2. I totally agree with your editorial Trash talk: and to comment I wish I knew where to begin. However I will begin with your last paragraph, Three options Clean up, pay the fine or pay the bill. I know many persons maybe cannot afford to pay the bill, well then, why not clean up your mess, and unless the environmental health department enforce their laws, nothing will ever change.
    I prefer to write about what I see and know and not about what I am told, and each one of us live on an avenue or in an area. Although I do not own my avenue it will always be my concern to try my best to see it is kept clean; However again some residents can only do so much. Cumber Avenue is an area which is regularly visited by tourists and locals because it has much heritage to talk about. JUST TO NAME A FEW: The first well, The slave wall, The first hand made bakery, A boiling Hole, 200 year old home of Centurion Antoinette levy, Nasberry and plum trees that is over two hundred years old, Under ground Caves, Two children parks, The old mission House,Gun square, Nurse Josie Center and heritage park. Activities are always being held in this area with tourist constantly travelling by. This area has some of the most beautiful palm trees and other foliage, but along the roadside accumulates over grown bush, and where there is overgrown bush people have a tendency to throw bits of garbage. Giving notices by environmental department is a waste of time because they do not follow up and enforce the laws. Numerous occasions these problems has been brought to the attention of the head of the environmental department to assist us with keeping the roadsides cleaned. Of course our request have been ignored. In this same avenue recently persons have built up unsightly goat pens in front of peoples residence on GOVERNMENT PROPERTY, causing stink scent to neighbors. This was brought to the attention of our MLA,s and to the department head of environmental department for more than a year. However nothing has been done.
    So what should residents do. I am not one bit sorry to say it but there is too much shake hand going on between politicians and departments heads not doing their jobs properly. Like I said, we all live on an avenue, I remain concerned about mine.

  3. Simple solution… tie all fines (DOEH, DOE, Court Ordered and any other tickets) to re-registration of their vehicles or renewal of their driver’s license! A few months of not being able to drive will certainly provide the incentive to comply!!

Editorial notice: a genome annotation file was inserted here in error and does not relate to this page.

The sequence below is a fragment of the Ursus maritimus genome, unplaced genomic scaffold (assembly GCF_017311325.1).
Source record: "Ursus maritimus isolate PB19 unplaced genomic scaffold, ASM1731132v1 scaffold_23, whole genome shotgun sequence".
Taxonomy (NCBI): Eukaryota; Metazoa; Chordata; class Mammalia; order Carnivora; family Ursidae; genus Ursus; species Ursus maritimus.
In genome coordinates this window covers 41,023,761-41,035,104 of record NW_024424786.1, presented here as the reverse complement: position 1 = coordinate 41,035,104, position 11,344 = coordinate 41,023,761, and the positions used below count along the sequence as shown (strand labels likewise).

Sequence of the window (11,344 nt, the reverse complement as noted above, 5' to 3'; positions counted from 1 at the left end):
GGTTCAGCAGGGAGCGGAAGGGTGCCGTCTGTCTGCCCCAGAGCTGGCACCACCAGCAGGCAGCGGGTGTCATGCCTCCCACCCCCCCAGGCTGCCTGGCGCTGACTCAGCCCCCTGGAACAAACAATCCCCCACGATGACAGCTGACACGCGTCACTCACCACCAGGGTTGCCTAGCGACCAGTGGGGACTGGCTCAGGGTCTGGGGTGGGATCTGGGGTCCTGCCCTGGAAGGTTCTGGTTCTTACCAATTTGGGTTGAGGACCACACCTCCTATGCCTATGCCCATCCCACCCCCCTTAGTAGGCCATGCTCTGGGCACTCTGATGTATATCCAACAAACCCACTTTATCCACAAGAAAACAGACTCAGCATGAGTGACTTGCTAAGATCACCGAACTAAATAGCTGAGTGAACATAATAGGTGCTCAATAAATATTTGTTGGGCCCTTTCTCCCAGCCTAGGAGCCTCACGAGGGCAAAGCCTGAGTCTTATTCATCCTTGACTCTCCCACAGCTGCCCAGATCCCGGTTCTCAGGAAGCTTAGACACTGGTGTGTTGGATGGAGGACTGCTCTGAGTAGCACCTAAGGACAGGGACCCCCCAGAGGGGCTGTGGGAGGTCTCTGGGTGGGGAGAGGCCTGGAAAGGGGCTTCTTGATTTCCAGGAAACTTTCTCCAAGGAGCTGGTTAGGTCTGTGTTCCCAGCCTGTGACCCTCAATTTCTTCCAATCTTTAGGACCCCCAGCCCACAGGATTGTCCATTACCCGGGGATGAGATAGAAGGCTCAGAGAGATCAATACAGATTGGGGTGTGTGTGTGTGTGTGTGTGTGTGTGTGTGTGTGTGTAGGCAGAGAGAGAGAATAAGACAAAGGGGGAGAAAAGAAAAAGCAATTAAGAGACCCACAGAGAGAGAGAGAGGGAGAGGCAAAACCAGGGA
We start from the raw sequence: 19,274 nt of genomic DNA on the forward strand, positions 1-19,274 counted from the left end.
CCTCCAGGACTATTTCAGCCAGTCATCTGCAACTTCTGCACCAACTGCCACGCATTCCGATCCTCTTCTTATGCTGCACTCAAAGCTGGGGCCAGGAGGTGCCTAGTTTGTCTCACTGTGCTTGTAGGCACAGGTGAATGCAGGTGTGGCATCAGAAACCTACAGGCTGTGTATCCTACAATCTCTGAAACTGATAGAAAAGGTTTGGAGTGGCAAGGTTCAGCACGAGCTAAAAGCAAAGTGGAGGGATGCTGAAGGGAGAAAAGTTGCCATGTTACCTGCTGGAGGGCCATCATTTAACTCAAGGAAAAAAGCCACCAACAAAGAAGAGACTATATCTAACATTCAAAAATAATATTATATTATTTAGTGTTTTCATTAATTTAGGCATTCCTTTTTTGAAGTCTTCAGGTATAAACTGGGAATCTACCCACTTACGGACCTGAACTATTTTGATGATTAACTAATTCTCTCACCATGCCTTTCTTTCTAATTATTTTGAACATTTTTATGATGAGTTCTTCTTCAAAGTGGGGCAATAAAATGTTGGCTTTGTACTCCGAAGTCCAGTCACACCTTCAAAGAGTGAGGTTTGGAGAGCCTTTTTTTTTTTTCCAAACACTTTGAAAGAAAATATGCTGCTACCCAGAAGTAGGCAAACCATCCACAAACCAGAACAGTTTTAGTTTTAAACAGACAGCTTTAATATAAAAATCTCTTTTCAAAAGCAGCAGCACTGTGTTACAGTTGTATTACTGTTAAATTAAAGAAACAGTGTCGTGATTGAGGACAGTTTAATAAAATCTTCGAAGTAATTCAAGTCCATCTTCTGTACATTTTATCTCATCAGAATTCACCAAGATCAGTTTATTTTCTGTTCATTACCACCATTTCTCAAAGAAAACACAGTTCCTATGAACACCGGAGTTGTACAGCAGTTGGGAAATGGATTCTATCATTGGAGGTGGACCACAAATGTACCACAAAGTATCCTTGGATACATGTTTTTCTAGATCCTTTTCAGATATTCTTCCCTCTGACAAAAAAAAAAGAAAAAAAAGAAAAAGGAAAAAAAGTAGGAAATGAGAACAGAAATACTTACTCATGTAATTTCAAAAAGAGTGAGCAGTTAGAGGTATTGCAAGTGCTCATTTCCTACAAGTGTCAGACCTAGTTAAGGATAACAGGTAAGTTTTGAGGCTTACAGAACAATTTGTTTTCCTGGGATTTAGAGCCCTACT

4. Lets also focus on the good guys too.

    There is a significant proportion of the community who go way beyond simply ensuring the trash is consigned to the dump.
    Instead, they sort it and physically carry it to the various recycling points on the island.

    Are people noticing how these facilities seem always seem to be overflowing (and not just slightly) – The action of the people is screaming a message to the government about recycling, yet the DOE are not being allocated the funds to bring to bear on this problem.
    If the monies spent on consultants had instead been spent on recycling sites there would already be significantly less trash headed to mount trashmore.

    Lets take soda cans – If everybody on island recycled just one aluminium can per week, that is 50 tons a year. The scrap value is around 100,000 dollars, and that is just ONE can per person per week, I think 10 times that is a more reasonable goal, and is anyone not offended by the prospect of a million dollars being buried in an already oversized landfill.

    Understand this one simple fact, every bag of recyclables dropped off at a recycling site is a bag of trash NOT headed to mount trashmore, but is instead headed off island.

    If a recycling site gets full too quickly- double the size, when it still gets full, double it again and repeat. Or maybe have a recyclables dumpster on every street!

    If voters don’t want to pay for garbage collection – pre-sorting household waste will allow that benefit to continue. Sort OR Pay – would seem to be an easy choice?

  5. As Bette Davis said in her movie Beyond The Forest,What a dump. That is Cayman in many respects. The ridiculous one day clean up day is just that. People respond with attachments and fines. The beaches are strewn with disgusting garbage from the force of the ocean, those who don’t think twice about throwing garbage overboard and human detritus, who also don’t care where they toss their trash. Can’t even imagine your homes or huts. Folks, wake up. This is your responsibility. Get off your posteriors, and pick up your island’s garbage.